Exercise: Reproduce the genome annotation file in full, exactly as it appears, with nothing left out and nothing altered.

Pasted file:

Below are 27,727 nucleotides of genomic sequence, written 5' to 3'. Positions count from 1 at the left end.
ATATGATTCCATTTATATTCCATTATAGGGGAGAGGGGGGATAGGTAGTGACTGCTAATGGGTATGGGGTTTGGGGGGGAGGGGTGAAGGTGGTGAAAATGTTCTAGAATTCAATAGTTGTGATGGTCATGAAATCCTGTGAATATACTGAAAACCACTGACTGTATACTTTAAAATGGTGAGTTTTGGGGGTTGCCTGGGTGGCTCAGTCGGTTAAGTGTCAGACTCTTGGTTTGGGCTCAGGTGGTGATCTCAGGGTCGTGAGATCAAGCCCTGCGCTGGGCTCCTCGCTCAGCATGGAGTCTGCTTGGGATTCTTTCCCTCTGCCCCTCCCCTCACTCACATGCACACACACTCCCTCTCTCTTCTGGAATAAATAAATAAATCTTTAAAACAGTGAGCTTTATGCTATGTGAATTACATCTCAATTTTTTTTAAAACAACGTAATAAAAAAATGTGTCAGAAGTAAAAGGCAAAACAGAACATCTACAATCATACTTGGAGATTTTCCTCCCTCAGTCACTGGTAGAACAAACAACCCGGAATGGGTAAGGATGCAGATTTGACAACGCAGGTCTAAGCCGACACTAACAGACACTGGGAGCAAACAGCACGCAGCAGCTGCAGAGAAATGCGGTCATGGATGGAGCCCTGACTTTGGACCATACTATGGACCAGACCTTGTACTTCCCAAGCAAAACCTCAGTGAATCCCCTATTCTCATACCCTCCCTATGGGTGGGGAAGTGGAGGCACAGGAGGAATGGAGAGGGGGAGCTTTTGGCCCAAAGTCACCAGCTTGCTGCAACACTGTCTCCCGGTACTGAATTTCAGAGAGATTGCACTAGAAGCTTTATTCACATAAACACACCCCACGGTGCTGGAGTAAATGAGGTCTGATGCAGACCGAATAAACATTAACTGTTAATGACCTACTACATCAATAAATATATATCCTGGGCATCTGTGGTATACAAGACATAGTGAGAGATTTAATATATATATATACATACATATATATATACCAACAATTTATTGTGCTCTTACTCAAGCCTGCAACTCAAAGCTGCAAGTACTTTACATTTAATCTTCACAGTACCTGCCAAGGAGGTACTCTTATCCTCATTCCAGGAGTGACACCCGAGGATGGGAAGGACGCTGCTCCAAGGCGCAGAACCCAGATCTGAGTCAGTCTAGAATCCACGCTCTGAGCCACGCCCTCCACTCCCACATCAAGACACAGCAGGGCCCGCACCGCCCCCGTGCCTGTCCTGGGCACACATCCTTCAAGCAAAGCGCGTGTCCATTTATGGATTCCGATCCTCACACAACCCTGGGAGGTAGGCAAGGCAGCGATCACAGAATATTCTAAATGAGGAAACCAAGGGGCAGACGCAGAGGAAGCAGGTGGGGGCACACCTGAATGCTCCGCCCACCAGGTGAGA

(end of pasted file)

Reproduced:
Below are 27,727 nucleotides of genomic sequence, written 5' to 3'. Positions count from 1 at the left end.
ATATGATTCCATTTATATTCCATTATAGGGGAGAGGGGGGATAGGTAGTGACTGCTAATGGGTATGGGGTTTGGGGGGGAGGGGTGAAGGTGGTGAAAATGTTCTAGAATTCAATAGTTGTGATGGTCATGAAATCCTGTGAATATACTGAAAACCACTGACTGTATACTTTAAAATGGTGAGTTTTGGGGGTTGCCTGGGTGGCTCAGTCGGTTAAGTGTCAGACTCTTGGTTTGGGCTCAGGTGGTGATCTCAGGGTCGTGAGATCAAGCCCTGCGCTGGGCTCCTCGCTCAGCATGGAGTCTGCTTGGGATTCTTTCCCTCTGCCCCTCCCCTCACTCACATGCACACACACTCCCTCTCTCTTCTGGAATAAATAAATAAATCTTTAAAACAGTGAGCTTTATGCTATGTGAATTACATCTCAATTTTTTTTAAAACAACGTAATAAAAAAATGTGTCAGAAGTAAAAGGCAAAACAGAACATCTACAATCATACTTGGAGATTTTCCTCCCTCAGTCACTGGTAGAACAAACAACCCGGAATGGGTAAGGATGCAGATTTGACAACGCAGGTCTAAGCCGACACTAACAGACACTGGGAGCAAACAGCACGCAGCAGCTGCAGAGAAATGCGGTCATGGATGGAGCCCTGACTTTGGACCATACTATGGACCAGACCTTGTACTTCCCAAGCAAAACCTCAGTGAATCCCCTATTCTCATACCCTCCCTATGGGTGGGGAAGTGGAGGCACAGGAGGAATGGAGAGGGGGAGCTTTTGGCCCAAAGTCACCAGCTTGCTGCAACACTGTCTCCCGGTACTGAATTTCAGAGAGATTGCACTAGAAGCTTTATTCACATAAACACACCCCACGGTGCTGGAGTAAATGAGGTCTGATGCAGACCGAATAAACATTAACTGTTAATGACCTACTACATCAATAAATATATATCCTGGGCATCTGTGGTATACAAGACATAGTGAGAGATTTAATATATATATATACATACATATATATATACCAACAATTTATTGTGCTCTTACTCAAGCCTGCAACTCAAAGCTGCAAGTACTTTACATTTAATCTTCACAGTACCTGCCAAGGAGGTACTCTTATCCTCATTCCAGGAGTGACACCCGAGGATGGGAAGGACGCTGCTCCAAGGCGCAGAACCCAGATCTGAGTCAGTCTAGAATCCACGCTCTGAGCCACGCCCTCCACTCCCACATCAAGACACAGCAGGGCCCGCACCGCCCCCGTGCCTGTCCTGGGCACACATCCTTCAAGCAAAGCGCGTGTCCATTTATGGATTCCGATCCTCACACAACCCTGGGAGGTAGGCAAGGCAGCGATCACAGAATATTCTAAATGAGGAAACCAAGGGGCAGACGCAGAGGAAGCAGGTGGGGGCACACCTGAATGCTCCGCCCACCAGGTGAGA